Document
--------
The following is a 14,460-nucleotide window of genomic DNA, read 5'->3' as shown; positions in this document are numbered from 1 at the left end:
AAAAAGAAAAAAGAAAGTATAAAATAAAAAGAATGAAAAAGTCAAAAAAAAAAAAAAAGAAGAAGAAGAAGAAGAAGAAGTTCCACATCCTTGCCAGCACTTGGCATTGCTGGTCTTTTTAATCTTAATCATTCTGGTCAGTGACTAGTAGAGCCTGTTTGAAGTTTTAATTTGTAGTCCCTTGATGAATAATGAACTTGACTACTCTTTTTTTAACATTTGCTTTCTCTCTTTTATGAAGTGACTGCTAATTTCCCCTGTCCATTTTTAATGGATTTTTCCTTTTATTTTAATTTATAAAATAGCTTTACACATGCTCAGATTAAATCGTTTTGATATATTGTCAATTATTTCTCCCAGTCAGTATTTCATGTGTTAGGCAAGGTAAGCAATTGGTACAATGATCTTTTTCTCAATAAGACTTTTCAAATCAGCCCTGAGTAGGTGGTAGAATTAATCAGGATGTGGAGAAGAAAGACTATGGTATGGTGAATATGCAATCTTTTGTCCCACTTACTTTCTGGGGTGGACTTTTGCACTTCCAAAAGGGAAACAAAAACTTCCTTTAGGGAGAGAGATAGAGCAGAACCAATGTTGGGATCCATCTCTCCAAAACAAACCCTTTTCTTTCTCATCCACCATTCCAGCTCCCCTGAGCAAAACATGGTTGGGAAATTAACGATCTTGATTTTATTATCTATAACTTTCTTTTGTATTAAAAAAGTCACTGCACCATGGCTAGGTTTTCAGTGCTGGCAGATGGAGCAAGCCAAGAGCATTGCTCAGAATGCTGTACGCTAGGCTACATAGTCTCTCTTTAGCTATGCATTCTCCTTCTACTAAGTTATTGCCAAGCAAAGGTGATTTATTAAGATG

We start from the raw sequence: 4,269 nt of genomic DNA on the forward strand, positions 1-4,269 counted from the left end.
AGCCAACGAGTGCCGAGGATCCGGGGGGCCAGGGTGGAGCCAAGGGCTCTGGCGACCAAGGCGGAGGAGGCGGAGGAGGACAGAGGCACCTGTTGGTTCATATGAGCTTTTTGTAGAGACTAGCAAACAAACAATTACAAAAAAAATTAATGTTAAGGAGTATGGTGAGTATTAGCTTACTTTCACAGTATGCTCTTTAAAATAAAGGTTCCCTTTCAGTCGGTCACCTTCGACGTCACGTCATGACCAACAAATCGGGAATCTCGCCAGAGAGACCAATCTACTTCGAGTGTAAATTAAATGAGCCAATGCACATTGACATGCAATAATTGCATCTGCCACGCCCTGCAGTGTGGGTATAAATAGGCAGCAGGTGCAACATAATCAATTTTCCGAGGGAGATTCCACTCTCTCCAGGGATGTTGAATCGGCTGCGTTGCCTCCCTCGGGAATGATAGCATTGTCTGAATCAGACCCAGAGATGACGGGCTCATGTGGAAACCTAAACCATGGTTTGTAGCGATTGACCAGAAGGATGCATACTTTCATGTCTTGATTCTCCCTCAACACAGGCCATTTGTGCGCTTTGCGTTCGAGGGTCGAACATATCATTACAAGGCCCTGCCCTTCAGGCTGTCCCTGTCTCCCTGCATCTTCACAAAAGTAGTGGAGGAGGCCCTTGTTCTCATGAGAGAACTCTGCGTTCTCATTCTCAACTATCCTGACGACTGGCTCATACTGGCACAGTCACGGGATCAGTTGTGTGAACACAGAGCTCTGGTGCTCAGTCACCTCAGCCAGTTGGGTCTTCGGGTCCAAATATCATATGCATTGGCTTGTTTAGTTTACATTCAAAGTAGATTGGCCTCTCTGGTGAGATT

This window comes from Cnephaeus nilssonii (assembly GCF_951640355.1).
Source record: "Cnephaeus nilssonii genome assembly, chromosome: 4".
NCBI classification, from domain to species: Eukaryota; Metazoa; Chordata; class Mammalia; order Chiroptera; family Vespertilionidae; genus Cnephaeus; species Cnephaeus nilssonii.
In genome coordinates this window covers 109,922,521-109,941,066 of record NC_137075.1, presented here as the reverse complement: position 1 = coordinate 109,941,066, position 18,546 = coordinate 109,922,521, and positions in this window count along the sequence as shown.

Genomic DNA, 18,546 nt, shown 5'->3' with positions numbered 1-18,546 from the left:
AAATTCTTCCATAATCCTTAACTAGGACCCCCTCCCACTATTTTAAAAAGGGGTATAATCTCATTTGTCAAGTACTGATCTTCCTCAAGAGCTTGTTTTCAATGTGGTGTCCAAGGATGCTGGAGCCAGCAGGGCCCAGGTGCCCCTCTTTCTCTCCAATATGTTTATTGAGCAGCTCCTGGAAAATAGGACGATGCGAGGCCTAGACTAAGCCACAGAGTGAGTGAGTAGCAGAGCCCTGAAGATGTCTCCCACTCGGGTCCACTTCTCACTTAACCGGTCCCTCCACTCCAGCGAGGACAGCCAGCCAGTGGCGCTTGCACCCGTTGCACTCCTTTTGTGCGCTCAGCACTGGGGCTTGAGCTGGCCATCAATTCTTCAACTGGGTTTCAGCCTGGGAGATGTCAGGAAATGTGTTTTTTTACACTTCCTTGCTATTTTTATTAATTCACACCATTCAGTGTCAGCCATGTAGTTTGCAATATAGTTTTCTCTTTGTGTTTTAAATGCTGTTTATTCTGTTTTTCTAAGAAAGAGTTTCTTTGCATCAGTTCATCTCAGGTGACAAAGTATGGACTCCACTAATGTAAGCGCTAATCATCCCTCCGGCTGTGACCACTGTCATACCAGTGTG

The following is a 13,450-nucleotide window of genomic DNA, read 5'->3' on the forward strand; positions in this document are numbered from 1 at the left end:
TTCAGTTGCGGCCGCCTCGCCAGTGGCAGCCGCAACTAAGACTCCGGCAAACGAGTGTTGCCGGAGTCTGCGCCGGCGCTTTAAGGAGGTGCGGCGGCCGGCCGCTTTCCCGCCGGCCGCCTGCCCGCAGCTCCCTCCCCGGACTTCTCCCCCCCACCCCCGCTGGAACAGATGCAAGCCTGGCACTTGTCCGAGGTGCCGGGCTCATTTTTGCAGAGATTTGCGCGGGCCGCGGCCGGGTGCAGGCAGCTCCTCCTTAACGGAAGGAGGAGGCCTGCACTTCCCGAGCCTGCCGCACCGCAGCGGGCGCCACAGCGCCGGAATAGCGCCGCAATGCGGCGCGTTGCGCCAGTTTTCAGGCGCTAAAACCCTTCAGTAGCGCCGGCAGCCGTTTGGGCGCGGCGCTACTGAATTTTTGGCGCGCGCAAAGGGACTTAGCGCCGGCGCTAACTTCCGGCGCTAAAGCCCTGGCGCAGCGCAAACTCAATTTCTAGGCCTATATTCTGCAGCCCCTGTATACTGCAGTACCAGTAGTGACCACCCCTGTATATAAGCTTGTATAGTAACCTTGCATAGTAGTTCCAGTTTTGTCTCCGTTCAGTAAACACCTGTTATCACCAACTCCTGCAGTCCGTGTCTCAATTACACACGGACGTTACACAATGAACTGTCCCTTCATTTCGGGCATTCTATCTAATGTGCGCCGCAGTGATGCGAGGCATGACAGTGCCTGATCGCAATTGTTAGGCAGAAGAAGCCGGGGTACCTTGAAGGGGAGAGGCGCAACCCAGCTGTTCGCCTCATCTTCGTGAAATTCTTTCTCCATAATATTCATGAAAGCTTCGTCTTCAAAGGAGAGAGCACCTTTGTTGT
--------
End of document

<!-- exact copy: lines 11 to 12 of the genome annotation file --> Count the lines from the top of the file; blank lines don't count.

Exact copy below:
The following is a 13,450-nucleotide window of genomic DNA, read 5'->3' on the forward strand; positions in this document are numbered from 1 at the left end:
TTCAGTTGCGGCCGCCTCGCCAGTGGCAGCCGCAACTAAGACTCCGGCAAACGAGTGTTGCCGGAGTCTGCGCCGGCGCTTTAAGGAGGTGCGGCGGCCGGCCGCTTTCCCGCCGGCCGCCTGCCCGCAGCTCCCTCCCCGGACTTCTCCCCCCCACCCCCGCTGGAACAGATGCAAGCCTGGCACTTGTCCGAGGTGCCGGGCTCATTTTTGCAGAGATTTGCGCGGGCCGCGGCCGGGTGCAGGCAGCTCCTCCTTAACGGAAGGAGGAGGCCTGCACTTCCCGAGCCTGCCGCACCGCAGCGGGCGCCACAGCGCCGGAATAGCGCCGCAATGCGGCGCGTTGCGCCAGTTTTCAGGCGCTAAAACCCTTCAGTAGCGCCGGCAGCCGTTTGGGCGCGGCGCTACTGAATTTTTGGCGCGCGCAAAGGGACTTAGCGCCGGCGCTAACTTCCGGCGCTAAAGCCCTGGCGCAGCGCAAACTCAATTTCTAGGCCTATATTCTGCAGCCCCTGTATACTGCAGTACCAGTAGTGACCACCCCTGTATATAAGCTTGTATAGTAACCTTGCATAGTAGTTCCAGTTTTGTCTCCGTTCAGTAAACACCTGTTATCACCAACTCCTGCAGTCCGTGTCTCAATTACACACGGACGTTACACAATGAACTGTCCCTTCATTTCGGGCATTCTATCTAATGTGCGCCGCAGTGATGCGAGGCATGACAGTGCCTGATCGCAATTGTTAGGCAGAAGAAGCCGGGGTACCTTGAAGGGGAGAGGCGCAACCCAGCTGTTCGCCTCATCTTCGTGAAATTCTTTCTCCATAATATTCATGAAAGCTTCGTCTTCAAAGGAGAGAGCACCTTTGTTGT